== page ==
GR9677 #81



Alternate Solutions 
ramparts 20091001 12:43:38  Limits, limits, limits! No need to know about beat frequencies and all that fancy *physics* stuff to get this right (I didn't! :P). Just play the GRE game. One can figure pretty easily that if the string tensions are the same, the amplitude stays at 1, because then they're the same string and there's absolutely no reason for the wave to change. That eliminates D and E. Meanwhile, if the right side is EXTREMELY heavy, you expect the amplitude to be pretty darn small  so as goes to , the amplitude should go to zero. This eliminates A and C, leaving only B. There you go :)   jmason86 20090922 19:30:44  Basically the same solution but using some test taking strategy:
ETS gave two answers with Harmonic = 6. The correct answer is PROBABLY one of these (since all the others are different). Eliminate (C) (D) and (E).
73*6 = 438. 440438=2 but since the actual frequency is just over 73, the difference should be less than 2. Eliminate (A)... (B) remains.  

Comments 
calvin_physics 20140327 14:24:00  Why does it ask "number" of beats?
Why not say what is the beat frequency?
number  seems integer to me.   ramparts 20091001 12:43:38  Limits, limits, limits! No need to know about beat frequencies and all that fancy *physics* stuff to get this right (I didn't! :P). Just play the GRE game. One can figure pretty easily that if the string tensions are the same, the amplitude stays at 1, because then they're the same string and there's absolutely no reason for the wave to change. That eliminates D and E. Meanwhile, if the right side is EXTREMELY heavy, you expect the amplitude to be pretty darn small  so as goes to , the amplitude should go to zero. This eliminates A and C, leaving only B. There you go :)
ramparts 20091001 12:44:32 
Ugh! Delete this. I was looking at problem 80. I was wondering why all the solutions talked about beat frequencies ;)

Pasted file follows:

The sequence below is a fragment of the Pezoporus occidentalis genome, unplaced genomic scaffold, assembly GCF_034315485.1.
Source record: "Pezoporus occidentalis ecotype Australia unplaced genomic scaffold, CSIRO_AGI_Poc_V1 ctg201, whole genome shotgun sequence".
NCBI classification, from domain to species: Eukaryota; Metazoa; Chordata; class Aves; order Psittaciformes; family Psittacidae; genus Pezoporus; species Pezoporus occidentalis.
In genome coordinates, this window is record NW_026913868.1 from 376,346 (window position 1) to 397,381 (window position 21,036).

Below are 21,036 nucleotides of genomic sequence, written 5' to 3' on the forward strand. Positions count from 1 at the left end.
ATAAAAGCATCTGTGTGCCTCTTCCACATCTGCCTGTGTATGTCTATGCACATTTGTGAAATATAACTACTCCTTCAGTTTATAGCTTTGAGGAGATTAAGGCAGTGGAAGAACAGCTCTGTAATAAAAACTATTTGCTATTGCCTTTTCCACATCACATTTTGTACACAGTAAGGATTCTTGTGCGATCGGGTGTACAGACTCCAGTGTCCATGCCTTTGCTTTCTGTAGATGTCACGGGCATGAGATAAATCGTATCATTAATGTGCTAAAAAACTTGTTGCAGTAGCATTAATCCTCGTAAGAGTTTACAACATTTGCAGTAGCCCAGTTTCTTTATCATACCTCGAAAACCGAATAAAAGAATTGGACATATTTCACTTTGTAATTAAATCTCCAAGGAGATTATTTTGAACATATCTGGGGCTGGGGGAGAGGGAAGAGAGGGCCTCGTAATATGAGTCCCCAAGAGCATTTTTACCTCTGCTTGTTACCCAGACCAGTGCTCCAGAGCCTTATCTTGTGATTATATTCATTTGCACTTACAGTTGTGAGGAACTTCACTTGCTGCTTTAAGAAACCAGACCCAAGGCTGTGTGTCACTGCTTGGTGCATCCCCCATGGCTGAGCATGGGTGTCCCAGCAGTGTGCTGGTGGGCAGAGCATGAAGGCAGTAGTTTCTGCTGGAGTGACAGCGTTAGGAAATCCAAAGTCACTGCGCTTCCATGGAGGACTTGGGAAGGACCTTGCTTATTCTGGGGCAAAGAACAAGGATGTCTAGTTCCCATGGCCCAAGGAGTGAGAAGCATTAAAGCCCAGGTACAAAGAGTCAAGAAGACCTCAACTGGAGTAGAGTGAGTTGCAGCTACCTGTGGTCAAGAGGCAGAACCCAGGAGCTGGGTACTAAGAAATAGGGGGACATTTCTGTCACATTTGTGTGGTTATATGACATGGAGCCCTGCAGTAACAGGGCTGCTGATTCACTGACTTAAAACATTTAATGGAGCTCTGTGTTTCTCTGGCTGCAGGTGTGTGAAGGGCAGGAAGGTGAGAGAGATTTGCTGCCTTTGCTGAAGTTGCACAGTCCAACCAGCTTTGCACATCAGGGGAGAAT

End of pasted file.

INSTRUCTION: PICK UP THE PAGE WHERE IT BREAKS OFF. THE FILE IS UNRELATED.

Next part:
memorial 20100708 08:19:18 
wrong problem, buddy. we're on #81, not #80.

  jmason86 20090922 19:30:44  Basically the same solution but using some test taking strategy:
ETS gave two answers with Harmonic = 6. The correct answer is PROBABLY one of these (since all the others are different). Eliminate (C) (D) and (E).
73*6 = 438. 440438=2 but since the actual frequency is just over 73, the difference should be less than 2. Eliminate (A)... (B) remains.
shak 20100819 07:02:42 
Can u please explain me, why are u dividing frequency of A4 to the frequency of D2 to find harmonics?
even , if then answer is close to 6 , but it is smaller than 6, and therefore answer should be 5,i.e lowest? thank you

alemsalem 20100915 03:23:42 
what matters is the difference not who is bigger, if you use the fifth harmonic the difference would be bigger, therefore more beats per second, the two waves add to give (approximately): rnsin(w1t)+sin(w2t) = sin(wt)*cos( w1w2)/2 trnhere w is (w1+w2)/2 since they're almost equal you can take it to be anyone of them, w2w1 is the beat (angular) frequency, you're required to minimize the absolute value (cosine is even)

flyboy621 20101105 21:25:05 
The nth harmonic of D2 is D2*n. You can quickly estimate 440/73 is closer to 6 than any of the other answers, so the 6th harmonic would minimize the beat frequency. Then multiply 73.4 by 6 to get 440.4, which would be .4 Hz, very close to .5.

 

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Limits, limits, limits! No need to know about beat frequencies and all that fancy *physics* stuff to get this right (I didn't! :P). Just play the GRE game. One can figure pretty easily that if the string tensions are the same, the amplitude stays at 1, because then they're the same string and there's absolutely no reason for the wave to change. That eliminates D and E. Meanwhile, if the right side is EXTREMELY heavy, you expect the amplitude to be pretty darn small  so as goes to , the amplitude should go to zero. This eliminates A and C, leaving only B. There you go :)

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